The model of theatrical distribution that we've known for years may well be a thing of the past. Currently, studios are wrestling with the ongoing production shutdown and movie theaters being temporarily closed in the interest of public health. When things do resume, whenever that may be, it's likely not going to be business as usual, according to WarnerMedia CEO John Stankey.

When AT&T merged with Warner Bros., they created a massive media conglomerate called WarnerMedia. Warner Bros. remains one of the biggest movie studios in the business. During a recent quarterly earnings call, John Stankey explained that they are currently rethinking things when it comes to theatrical releases in the future. Here's what Stankey had to say about it.

"We're evaluating our product distribution strategy, relooking at volumes and the required support levels we need in a down economy. We're rethinking our theatrical model and looking for ways to accelerate efforts that are consistent with the rapid changes in consumer behavior."

Streaming services have, as one might expect, seen a huge boom as stay-at-home orders have been in effect. WarnerMedia is launching a new marquee streaming service, HBO Max, next month. That is expected to be a large part of the company's future. Not only that, but several major releases that were intended for theaters, including Trolls World Tour and the upcoming animated Scooby-Doo movie Scoob, are skipping theaters in favor of heading straight to digital.

These decisions may have a lasting effect once movie theaters do reopen. Will people still want to head to crowded movie theaters in the future? Can blockbuster movies make the kind of money at the box office they need to make on the other side of this? These are difficult questions that traditional studios like Warner Bros. will be forced to answer. John Stankey explained that they intend to resume filming once it is safe to do so.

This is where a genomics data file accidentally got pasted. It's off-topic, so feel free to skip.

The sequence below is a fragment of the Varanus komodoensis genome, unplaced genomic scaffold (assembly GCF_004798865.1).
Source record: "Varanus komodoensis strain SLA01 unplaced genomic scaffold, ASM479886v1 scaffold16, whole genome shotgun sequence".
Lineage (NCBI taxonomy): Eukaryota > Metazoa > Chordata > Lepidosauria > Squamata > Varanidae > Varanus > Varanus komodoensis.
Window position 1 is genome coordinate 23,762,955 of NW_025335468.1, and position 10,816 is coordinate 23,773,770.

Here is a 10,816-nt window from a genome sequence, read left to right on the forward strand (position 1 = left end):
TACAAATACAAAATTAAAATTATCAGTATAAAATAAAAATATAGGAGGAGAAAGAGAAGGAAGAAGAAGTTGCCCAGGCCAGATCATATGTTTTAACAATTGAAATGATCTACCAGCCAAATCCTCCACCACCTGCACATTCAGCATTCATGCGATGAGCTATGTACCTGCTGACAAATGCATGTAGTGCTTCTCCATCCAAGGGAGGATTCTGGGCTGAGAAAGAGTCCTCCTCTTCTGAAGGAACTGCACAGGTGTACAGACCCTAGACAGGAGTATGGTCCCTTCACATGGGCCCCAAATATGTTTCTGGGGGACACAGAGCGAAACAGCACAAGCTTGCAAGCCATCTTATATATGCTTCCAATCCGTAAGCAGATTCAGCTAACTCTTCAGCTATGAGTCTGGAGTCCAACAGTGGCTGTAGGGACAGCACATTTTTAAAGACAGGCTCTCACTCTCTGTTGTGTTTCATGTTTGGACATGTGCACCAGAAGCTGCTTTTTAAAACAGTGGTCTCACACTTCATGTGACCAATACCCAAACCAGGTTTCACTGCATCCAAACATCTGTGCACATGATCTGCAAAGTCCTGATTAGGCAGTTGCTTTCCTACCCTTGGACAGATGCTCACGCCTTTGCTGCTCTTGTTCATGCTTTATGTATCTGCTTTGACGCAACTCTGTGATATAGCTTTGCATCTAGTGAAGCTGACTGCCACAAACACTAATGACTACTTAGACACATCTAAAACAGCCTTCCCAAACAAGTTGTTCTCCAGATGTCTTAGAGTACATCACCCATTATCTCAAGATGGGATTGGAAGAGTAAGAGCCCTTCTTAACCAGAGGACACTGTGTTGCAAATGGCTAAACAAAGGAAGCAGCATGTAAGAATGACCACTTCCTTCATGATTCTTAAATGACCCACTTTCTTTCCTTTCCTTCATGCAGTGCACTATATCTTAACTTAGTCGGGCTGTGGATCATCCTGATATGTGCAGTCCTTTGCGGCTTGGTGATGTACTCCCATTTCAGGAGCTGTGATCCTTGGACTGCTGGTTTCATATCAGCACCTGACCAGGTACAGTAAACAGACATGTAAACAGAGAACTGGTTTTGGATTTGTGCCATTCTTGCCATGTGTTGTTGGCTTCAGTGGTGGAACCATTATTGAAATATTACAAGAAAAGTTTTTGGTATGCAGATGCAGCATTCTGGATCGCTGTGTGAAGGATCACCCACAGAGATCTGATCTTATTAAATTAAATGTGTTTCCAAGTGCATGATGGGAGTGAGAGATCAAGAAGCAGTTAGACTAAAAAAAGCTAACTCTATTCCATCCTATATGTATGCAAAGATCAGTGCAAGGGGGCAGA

"The studios are dark for now, but as soon as we can resume production, we plan to get back to where we left off for in March with a steady stream of new offerings in the fall and winter. We're also deep into planning how priority operations will return to the workplace as we come out of this... This experience will change many things, including customer behaviors and expectations."

Theatrical distribution isn't likely to disappear entirely. Warner Bros. has rescheduled Wonder Woman 1984 for an August release after its planned June debut had to be delayed. But precisely how those releases are handled in the future, and what types of movies do go to theaters as opposed to streaming, is very much up in the air. Other studios such as Paramount, Universal, Sony and even Disney are surely mulling over these very same questions right now. Unfortunately for them, and for those who cherish the theatrical experience as it exists, there are no easy answers. This news was previously reported by The Wrap.